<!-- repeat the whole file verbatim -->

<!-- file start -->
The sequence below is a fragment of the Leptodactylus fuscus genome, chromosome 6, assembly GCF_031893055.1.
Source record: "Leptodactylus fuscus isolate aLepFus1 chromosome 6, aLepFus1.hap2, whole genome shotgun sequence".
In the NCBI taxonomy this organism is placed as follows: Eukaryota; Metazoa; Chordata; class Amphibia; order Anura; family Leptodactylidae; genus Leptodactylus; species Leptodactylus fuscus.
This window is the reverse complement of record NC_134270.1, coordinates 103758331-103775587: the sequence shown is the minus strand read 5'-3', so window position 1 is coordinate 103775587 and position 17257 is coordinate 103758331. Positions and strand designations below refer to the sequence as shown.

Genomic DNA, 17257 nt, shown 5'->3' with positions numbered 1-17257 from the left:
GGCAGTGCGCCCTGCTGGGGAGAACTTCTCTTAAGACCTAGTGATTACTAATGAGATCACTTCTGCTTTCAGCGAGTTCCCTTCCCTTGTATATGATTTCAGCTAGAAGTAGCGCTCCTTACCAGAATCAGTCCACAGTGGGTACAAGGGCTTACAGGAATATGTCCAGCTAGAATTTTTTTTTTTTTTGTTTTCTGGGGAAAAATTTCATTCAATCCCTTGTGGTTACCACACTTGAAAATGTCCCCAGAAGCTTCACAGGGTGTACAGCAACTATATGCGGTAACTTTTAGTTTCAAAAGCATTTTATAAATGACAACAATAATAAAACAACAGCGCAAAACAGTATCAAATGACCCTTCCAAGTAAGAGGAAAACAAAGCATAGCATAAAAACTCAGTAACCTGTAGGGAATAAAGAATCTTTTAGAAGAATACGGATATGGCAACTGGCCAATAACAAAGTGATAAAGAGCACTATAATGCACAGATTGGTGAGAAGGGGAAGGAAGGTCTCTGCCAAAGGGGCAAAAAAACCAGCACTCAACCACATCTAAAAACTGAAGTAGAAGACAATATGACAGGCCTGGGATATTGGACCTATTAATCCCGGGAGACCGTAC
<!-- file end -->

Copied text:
The sequence below is a fragment of the Leptodactylus fuscus genome, chromosome 6, assembly GCF_031893055.1.
Source record: "Leptodactylus fuscus isolate aLepFus1 chromosome 6, aLepFus1.hap2, whole genome shotgun sequence".
In the NCBI taxonomy this organism is placed as follows: Eukaryota; Metazoa; Chordata; class Amphibia; order Anura; family Leptodactylidae; genus Leptodactylus; species Leptodactylus fuscus.
This window is the reverse complement of record NC_134270.1, coordinates 103758331-103775587: the sequence shown is the minus strand read 5'-3', so window position 1 is coordinate 103775587 and position 17257 is coordinate 103758331. Positions and strand designations below refer to the sequence as shown.

Genomic DNA, 17257 nt, shown 5'->3' with positions numbered 1-17257 from the left:
GGCAGTGCGCCCTGCTGGGGAGAACTTCTCTTAAGACCTAGTGATTACTAATGAGATCACTTCTGCTTTCAGCGAGTTCCCTTCCCTTGTATATGATTTCAGCTAGAAGTAGCGCTCCTTACCAGAATCAGTCCACAGTGGGTACAAGGGCTTACAGGAATATGTCCAGCTAGAATTTTTTTTTTTTTTGTTTTCTGGGGAAAAATTTCATTCAATCCCTTGTGGTTACCACACTTGAAAATGTCCCCAGAAGCTTCACAGGGTGTACAGCAACTATATGCGGTAACTTTTAGTTTCAAAAGCATTTTATAAATGACAACAATAATAAAACAACAGCGCAAAACAGTATCAAATGACCCTTCCAAGTAAGAGGAAAACAAAGCATAGCATAAAAACTCAGTAACCTGTAGGGAATAAAGAATCTTTTAGAAGAATACGGATATGGCAACTGGCCAATAACAAAGTGATAAAGAGCACTATAATGCACAGATTGGTGAGAAGGGGAAGGAAGGTCTCTGCCAAAGGGGCAAAAAAACCAGCACTCAACCACATCTAAAAACTGAAGTAGAAGACAATATGACAGGCCTGGGATATTGGACCTATTAATCCCGGGAGACCGTAC